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Stuck on the Tarmac: Satellite Navigation


The FAA may seek more outside aid to speed up implementation

For years, airlines have been frustrated with the U.S. government's slow progress in adopting a satellite-based navigation system for landings and takeoffs. Ground-based instruments aren't reliable in foul weather, causing flight delays and diversions that waste fuel. To hasten the switch-over, the Federal Aviation Administration in 2007 enlisted the private sector's help.

So far, the FAA has designed only 251 satellite-based procedures (step-by-step instructions about a flight path, much like the directions a driver gets from a car GPS system), now available to all carriers, and Boeing (BA) and General Electric (GE) have designed two. Thousands of routes need to be covered if all commercial airports are to switch to satellite navigation. Only 74 of the 450 U.S. commercial airports have satellite-guided systems in place.

Now the FAA in a report due on Feb. 1 is expected to advocate speeding things up by relying even more on private companies. "The firepower is not in-house. Help is needed," says William Voss, chief executive officer of the nonprofit Flight Safety Foundation in Alexandria, Va. FAA spokesman Paul Takemoto declined comment on plans for the vendors ahead of the report.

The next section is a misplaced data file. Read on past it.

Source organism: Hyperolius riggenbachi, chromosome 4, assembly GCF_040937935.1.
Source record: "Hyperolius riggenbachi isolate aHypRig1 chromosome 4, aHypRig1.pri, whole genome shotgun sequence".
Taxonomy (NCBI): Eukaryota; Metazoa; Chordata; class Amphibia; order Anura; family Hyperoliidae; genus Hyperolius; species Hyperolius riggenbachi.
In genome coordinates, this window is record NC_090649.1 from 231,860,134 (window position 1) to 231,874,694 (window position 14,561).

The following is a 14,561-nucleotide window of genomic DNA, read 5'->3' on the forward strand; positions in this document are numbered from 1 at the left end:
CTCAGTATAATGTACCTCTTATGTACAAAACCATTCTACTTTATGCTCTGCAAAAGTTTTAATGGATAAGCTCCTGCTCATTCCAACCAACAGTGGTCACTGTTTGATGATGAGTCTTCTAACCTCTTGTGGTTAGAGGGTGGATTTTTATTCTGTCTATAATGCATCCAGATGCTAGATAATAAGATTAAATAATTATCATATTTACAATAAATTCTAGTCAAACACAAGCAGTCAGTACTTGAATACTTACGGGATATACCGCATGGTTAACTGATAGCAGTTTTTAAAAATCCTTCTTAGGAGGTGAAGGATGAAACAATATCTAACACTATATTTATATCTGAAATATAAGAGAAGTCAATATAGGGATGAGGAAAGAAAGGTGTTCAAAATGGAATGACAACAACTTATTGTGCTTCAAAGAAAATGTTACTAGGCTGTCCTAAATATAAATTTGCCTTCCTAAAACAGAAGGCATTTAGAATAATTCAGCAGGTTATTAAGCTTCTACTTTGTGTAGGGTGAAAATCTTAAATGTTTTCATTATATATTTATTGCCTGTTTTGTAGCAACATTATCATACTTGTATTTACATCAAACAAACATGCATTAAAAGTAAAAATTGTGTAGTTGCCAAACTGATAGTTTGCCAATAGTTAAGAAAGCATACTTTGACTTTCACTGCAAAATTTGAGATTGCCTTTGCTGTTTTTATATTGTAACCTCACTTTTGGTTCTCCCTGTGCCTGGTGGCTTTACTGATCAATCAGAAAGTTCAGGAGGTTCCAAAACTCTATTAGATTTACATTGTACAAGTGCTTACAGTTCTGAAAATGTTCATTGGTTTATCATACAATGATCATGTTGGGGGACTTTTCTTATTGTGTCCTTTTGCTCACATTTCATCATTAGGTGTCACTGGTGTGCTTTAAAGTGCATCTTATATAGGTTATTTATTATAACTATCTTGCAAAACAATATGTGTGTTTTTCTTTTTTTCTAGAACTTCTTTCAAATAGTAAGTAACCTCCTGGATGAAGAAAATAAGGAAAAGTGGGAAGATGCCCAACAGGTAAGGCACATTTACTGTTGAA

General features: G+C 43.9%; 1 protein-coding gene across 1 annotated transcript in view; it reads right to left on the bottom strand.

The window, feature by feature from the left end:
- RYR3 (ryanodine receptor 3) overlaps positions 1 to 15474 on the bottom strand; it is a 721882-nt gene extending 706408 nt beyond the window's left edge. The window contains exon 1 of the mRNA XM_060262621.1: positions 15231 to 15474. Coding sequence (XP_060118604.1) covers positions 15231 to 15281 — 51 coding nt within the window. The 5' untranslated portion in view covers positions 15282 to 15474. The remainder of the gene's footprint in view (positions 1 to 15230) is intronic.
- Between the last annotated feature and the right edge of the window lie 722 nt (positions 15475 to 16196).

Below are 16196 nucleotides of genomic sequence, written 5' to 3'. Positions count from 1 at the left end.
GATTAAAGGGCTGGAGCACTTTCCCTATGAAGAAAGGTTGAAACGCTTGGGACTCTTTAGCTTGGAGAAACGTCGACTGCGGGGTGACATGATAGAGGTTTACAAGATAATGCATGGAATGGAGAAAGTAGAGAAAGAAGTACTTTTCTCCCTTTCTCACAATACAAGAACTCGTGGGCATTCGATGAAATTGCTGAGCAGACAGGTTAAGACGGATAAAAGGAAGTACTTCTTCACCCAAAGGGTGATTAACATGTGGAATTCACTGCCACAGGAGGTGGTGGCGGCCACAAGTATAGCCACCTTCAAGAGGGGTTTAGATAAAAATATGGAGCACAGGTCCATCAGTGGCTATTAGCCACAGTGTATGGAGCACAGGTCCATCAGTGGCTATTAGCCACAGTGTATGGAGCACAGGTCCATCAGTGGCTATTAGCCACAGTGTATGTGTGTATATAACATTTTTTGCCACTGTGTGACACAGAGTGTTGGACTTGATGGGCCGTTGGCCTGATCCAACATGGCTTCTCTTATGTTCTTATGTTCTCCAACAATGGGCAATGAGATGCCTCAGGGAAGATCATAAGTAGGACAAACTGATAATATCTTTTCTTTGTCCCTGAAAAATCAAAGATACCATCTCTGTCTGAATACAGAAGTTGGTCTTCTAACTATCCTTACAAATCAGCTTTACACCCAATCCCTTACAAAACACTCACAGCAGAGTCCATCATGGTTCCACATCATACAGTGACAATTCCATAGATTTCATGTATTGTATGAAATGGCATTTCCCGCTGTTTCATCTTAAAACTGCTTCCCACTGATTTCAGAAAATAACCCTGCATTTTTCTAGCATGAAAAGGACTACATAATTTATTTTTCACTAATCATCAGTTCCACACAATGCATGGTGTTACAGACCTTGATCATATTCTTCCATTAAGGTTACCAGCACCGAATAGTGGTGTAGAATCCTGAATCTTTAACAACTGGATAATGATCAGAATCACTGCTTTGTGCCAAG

Why the holdup? The Transportation Dept.'s inspector general faulted the FAA in December for failing to spell out a clear role for the companies. That report also said divisions within the agency had slowed progress on a plan to monitor the companies' work. Without such an oversight plan, the union that represents 300 FAA workers who craft the navigation procedures says it opposes broader use of the vendors, out of safety concerns. The FAA, too, wants to make sure controllers and pilots have enough time to become familiar with the more complex satellite procedures.

Advocates say the new navigation technology is safe and cost-effective. An airline with 30 single-aisle planes flying the more direct routes might save $3.8 million a year in jet fuel, based on a $2.20-per-gallon cost, according to GE Aviation. With 3,554 narrowbodies in service in the U.S., according to the London consulting firm Ascend Worldwide, carriers could save up to $450 million annually. "It's all about the time value of money," says Steve Fulton, who helped develop the technology as a co-founder of Naverus, which GE acquired in 2009.

Seattle-based Alaska Airlines (ALK), which in 1996 became the first airline to use satellite navigation, flew almost 12,000 approaches and departures in 2010. Flights took off or landed 1,500 times with a satellite guidance system in tough weather without delays or cancellations. Atlanta-based Delta Air Lines (DAL), the world's second-largest carrier, has the technology available at more than 50 airports, says Grady Boyce, a technical pilot for the carrier. The technology also helped Delta eliminate flight diversions at Quito, Ecuador, an airport essentially carved out of a bowl in the mountains, he says.

GE and Boeing are participating to speed up the conversion. They hope to sell more airplanes and jet engines, which won't happen unless air congestion is relieved, says Dan Elwell, vice-president of civil aviation for the Aerospace Industries Assn., a trade group. Otherwise, "we'll just hit gridlock," says Elwell.

The bottom line: The FAA may soon ask outside companies to help speed up adoption of a next-generation satellite navigation system.

Hughes is a reporter for Bloomberg News.

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